Quotes of the Week
“If we’re not starting fast, it’s my fault. Put that on my shoulders. I’ll take it. We’re not starting fast because of me.”
—Washington quarterback Robert Griffin III, and truer words this season have not yet been spoken. Griffin’s team has fallen behind in the first two games 33-7 after 32 minutes, and 31-7 after 38 minutes.
“Everybody talks about us out there on the West Coast and Southern California, but we got a lot of gritty, tough guys. We knew what this game was going to be. We knew it was going to be a track meet from the standpoint of how fast they were going to go offensively. We kind of no-huddled the no-huddlers as we got going.”
—San Diego quarterback Philip Rivers, after the Chargers came east on a short week and outlasted Philadelphia 33-30.
Factoid of the Week That May Interest Only Me
At Stanford, the official title of offensive coordinator Mike Bloomgren is “Andrew Luck Director of Offense.” A Stanford booster endowed the position; another endowed the “Willie Shaw Director of Defense” (defensive coordinator Derek Mason) and David Shaw’s head coaching job is called the “Bradford M. Freeman Director of Football.”
All three positions, plus the endowed strength coach job, have not been funded in their entirety by contributions. But wealthy and enthusiastic fans of the program—such as Freeman, a Los Angeles investment executive and Stanford trustee who has contributed millions to the university—have funded much of the salaries of those coaches.
Stat of the Week
We will all debate now whether Johnny Manziel will be a good NFL quarterback. I feel strongly he’ll be playing on Sundays, almost certainly beginning in 2014 after the first NFL draft for which he’ll be eligible … of course, barring the kind of off-field immaturity Manziel has been sometimes known for while at Texas A&M. But as a football player, he’ll certainly be good enough to fit into the NFL’s current mélange at quarterback. Some teams like pocket guys. Some teams like mobile guys. Both types are prospering today. The Manziel style can work, certainly.
I may be damning Manziel with faint praise here, but stylistically as a college player, he has some things in common with Tim Tebow. Manziel can make people miss more, and he’s by any measure more accurate. But there is one thing they definitely don’t have in common: Tebow’s second game against ‘Bama, in the 2009 SEC title game, was mediocre; Manziel’s second game against Alabama, after the Tide worked all offseason to be ready to stop him, was a success—despite two turnovers. He threw for 211 more yards in his second game against Alabama than in his first.
The stat line from Manziel’s two games against the Crimson Tide:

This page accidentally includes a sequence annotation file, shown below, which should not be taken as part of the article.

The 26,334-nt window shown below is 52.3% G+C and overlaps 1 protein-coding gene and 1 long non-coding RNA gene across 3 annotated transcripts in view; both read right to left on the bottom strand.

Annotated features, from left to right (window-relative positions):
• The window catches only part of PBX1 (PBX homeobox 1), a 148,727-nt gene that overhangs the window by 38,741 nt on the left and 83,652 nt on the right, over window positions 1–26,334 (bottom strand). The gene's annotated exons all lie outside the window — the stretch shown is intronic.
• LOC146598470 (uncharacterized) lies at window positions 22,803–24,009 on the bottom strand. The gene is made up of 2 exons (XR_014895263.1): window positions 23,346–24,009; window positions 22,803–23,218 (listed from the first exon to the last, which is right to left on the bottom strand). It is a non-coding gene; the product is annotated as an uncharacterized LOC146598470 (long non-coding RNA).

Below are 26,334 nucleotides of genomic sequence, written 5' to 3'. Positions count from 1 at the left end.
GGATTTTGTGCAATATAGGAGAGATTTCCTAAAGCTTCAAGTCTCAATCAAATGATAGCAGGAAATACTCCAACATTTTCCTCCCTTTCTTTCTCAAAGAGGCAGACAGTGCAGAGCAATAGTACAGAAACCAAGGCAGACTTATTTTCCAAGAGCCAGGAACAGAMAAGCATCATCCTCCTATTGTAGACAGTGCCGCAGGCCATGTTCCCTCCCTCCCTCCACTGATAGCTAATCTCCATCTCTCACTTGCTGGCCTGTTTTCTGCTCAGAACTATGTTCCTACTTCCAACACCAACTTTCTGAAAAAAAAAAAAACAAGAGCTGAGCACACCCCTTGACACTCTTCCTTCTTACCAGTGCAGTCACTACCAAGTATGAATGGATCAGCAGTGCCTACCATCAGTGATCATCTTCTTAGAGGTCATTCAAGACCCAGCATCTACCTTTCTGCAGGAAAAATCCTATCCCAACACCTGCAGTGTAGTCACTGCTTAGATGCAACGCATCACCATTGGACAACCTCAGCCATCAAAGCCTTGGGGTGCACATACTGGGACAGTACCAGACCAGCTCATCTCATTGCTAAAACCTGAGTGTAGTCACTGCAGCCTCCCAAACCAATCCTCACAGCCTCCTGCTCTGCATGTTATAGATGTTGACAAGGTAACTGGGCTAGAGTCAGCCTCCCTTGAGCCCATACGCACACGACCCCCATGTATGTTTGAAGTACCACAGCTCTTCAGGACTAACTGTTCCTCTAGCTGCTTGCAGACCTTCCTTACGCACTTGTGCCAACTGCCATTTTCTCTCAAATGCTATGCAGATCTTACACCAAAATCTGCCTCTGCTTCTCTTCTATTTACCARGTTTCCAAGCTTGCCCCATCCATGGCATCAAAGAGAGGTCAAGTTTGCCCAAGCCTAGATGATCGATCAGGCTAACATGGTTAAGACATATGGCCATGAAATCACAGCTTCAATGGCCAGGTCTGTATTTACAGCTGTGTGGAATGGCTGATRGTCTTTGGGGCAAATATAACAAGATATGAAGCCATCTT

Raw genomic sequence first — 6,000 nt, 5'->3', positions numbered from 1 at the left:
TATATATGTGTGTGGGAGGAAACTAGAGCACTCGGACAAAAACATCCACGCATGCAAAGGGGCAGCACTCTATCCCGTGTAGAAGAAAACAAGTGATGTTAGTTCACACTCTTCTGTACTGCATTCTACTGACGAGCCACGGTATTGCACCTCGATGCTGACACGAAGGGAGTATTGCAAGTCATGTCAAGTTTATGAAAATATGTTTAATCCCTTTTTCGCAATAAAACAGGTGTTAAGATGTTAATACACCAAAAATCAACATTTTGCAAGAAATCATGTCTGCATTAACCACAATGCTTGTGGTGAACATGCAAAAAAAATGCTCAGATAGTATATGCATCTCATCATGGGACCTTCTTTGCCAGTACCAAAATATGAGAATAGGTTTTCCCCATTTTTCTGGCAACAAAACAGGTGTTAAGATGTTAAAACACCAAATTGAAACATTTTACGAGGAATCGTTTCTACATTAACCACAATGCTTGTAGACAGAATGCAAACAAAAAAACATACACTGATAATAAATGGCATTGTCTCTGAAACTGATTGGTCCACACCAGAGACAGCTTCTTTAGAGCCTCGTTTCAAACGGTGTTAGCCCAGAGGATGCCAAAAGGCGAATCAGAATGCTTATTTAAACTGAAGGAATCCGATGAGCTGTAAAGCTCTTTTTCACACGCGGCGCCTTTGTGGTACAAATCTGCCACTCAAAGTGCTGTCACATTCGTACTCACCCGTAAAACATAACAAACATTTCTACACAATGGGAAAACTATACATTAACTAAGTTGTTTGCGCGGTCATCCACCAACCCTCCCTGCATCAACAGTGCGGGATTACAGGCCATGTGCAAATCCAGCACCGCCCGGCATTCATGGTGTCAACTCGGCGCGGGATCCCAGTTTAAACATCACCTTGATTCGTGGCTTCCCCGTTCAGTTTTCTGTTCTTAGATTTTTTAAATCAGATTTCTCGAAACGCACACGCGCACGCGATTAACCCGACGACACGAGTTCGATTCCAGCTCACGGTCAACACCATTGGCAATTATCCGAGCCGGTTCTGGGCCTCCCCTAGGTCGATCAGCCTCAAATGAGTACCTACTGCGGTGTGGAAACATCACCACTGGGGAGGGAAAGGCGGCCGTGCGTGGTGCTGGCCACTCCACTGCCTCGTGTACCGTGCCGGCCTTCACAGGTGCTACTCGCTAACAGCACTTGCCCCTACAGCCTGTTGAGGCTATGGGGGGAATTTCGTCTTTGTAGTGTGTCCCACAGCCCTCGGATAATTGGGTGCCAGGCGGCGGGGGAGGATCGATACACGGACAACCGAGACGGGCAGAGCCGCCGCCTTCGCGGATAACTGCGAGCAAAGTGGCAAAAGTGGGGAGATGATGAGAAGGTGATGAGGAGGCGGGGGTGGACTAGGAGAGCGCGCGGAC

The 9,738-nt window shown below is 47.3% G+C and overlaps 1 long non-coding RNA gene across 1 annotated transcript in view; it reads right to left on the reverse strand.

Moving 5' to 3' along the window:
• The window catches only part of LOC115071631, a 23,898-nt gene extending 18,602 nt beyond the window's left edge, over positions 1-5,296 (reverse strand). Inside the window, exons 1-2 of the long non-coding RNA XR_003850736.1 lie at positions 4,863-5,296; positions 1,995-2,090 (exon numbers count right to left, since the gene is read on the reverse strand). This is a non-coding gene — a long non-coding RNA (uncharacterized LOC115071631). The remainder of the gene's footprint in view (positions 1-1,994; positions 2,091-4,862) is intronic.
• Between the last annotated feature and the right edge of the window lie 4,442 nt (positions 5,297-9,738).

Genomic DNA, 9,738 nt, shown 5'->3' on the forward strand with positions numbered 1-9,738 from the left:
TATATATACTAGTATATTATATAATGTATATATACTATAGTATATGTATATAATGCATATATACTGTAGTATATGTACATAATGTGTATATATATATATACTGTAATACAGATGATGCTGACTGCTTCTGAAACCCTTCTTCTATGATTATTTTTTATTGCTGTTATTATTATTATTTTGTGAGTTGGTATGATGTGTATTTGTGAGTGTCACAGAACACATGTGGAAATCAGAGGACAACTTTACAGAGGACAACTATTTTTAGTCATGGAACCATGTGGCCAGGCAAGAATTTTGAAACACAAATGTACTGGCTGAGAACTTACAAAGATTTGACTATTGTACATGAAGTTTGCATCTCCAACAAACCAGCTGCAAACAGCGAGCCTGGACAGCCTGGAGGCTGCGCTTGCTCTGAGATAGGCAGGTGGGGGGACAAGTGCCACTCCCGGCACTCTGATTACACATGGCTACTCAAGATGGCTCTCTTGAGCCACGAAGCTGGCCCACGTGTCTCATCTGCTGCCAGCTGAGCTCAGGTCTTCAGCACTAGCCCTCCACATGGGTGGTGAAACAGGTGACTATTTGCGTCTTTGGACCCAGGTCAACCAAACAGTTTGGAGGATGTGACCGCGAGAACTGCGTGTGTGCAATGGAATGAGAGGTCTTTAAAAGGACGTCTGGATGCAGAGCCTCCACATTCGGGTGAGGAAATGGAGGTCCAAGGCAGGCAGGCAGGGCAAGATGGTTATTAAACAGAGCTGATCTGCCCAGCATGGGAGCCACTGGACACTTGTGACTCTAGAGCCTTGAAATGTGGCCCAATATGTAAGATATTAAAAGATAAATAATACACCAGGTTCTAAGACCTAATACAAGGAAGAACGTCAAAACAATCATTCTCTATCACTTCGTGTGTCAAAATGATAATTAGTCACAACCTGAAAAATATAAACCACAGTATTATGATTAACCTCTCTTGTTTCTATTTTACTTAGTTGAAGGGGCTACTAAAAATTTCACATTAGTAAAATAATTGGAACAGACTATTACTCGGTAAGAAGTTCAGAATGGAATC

You can say a 6-1, 210-pound quarterback (or whatever Manziel is) will have trouble lasting in NFL. He may. But it’d be because of his off-field nonsense, not what he’d do on the field, in my opinion. Just watch Russell Wilson. Watch a more pocketed Drew Brees. Small guys can play. Especially small guys who put the fear of God into Nick Saban.
Mr. Starwood Preferred Member Travel Note of the Week
I finally got to experience an American tradition I’d missed in my 56 years: a football game at Michie Stadium at West Point, hard by the Hudson River. For those who haven’t experienced it, I highly recommend it. West Point’s an hour north of Manhattan, but the traffic chokes up near Michie Stadium.
Beautiful day for a game—bright sun (giving way to first-half clouds), temperature in the mid-60s, with a slight breeze. First thing you notice: It’s hilly here. Everything’s a hill. I walked down through the alley between the stands and the river, and there’s a rock/country group of cadets (with acoustic violin) playing “Sweet Home Alabama” and other ditties. We see the cadets march in and take over half of the bleachers on the Hudson River side of the stadium … and then the mules come out—Raider, Ranger and Scotty. The mule has been a tradition since 1899, a symbol of its Army usefulness over the years in carrying ammo and guns and supplies. Then the parachutists land perfectly on the field as though out on a stroll, one of them delivering the game ball.
I came too early for the foliage, which will be breathtaking in a month. But the sight of the hilly Hudson River valley, with green trees as far as you can see beyond the clear water, and the campus to the left, is a sight not many football venues can match. A very good day.
Tweets of the Week
“I would like to see Carroll and Harbaugh have a rage-off at midfield during halftime.”
—@ChrisWarcraft, author and former Vikes punter Chris Kluwe, watching Pete Carroll and Jim Harbaugh on the sidelines during the first half of Seahawks-Niners.
“I’d love to see that boy get tired.’’
—@RealJoeNamath, Alabama grad and fan, watching Johnny Manziel—at the point when Manziel had 398 total yards in the first 50 minutes of Alabama-Texas A&M—shred the Alabama defense. It wasn’t enough, but you get Namath’s point.
“Passed an electronic billboard on I-94 north of Chicago that reads ‘TRESTMAN: The only good thing to come from Minnesota.’ “
—@TomPellisero of USA Today, referring to the coach Chicagoland is having a honeymoon with, Marc Trestman of the Bears.
“The bad: 12 hour bus ride last night from Durham to Providence. The good: off day allowing us to go to Pats v Jets game tonight.”
—@shelleydunc, Shelley Duncan of the Durham Bulls Triple-A team, upon arriving in Rhode Island for the break day in the International League Championship Series with Pawtucket. Sounds like Shelley scored some ducats for the Thursday-nighter 26 miles up the road in Foxboro.
“Instead of writing a column on this Jets game, is it OK if I just ring your doorbell and punch you in the face? Same thing.”
—@StevePoliti, columnist for the Newark Star Ledger, in the second half of the 13-10 Patriots win over the Jets.
It wasn’t a very good game.